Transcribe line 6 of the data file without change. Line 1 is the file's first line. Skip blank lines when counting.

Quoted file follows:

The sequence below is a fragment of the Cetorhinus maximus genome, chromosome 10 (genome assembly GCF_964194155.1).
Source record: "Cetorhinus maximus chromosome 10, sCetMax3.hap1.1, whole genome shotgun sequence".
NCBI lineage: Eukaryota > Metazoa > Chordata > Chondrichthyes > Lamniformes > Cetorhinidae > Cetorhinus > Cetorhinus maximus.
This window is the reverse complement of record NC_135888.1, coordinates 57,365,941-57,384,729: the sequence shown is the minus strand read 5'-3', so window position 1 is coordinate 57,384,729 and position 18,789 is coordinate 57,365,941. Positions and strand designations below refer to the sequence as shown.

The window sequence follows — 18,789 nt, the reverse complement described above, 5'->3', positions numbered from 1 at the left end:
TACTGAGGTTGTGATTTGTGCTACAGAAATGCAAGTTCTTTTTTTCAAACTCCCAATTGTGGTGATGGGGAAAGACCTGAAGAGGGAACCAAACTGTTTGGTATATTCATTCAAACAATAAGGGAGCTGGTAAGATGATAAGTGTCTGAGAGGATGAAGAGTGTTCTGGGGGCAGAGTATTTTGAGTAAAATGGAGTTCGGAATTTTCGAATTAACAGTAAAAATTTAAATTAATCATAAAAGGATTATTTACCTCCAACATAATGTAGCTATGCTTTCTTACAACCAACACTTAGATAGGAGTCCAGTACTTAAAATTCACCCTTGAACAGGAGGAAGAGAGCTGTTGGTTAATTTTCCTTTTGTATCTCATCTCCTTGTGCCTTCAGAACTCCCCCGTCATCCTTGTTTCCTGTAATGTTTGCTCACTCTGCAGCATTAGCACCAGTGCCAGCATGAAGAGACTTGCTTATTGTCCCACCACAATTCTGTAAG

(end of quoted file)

TACTGAGGTTGTGATTTGTGCTACAGAAATGCAAGTTCTTTTTTTCAAACTCCCAATTGTGGTGATGGGGAAAGACCTGAAGAGGGAACCAAACTGTTTGGTATATTCATTCAAACAATAAGGGAGCTGGTAAGATGATAAGTGTCTGAGAGGATGAAGAGTGTTCTGGGGGCAGAGTATTTTGAGTAAAATGGAGTTCGGAATTTTCGAATTAACAGTAAAAATTTAAATTAATCATAAAAGGATTATTTACCTCCAACATAATGTAGCTATGCTTTCTTACAACCAACACTTAGATAGGAGTCCAGTACTTAAAATTCACCCTTGAACAGGAGGAAGAGAGCTGTTGGTTAATTTTCCTTTTGTATCTCATCTCCTTGTGCCTTCAGAACTCCCCCGTCATCCTTGTTTCCTGTAATGTTTGCTCACTCTGCAGCATTAGCACCAGTGCCAGCATGAAGAGACTTGCTTATTGTCCCACCACAATTCTGTAAG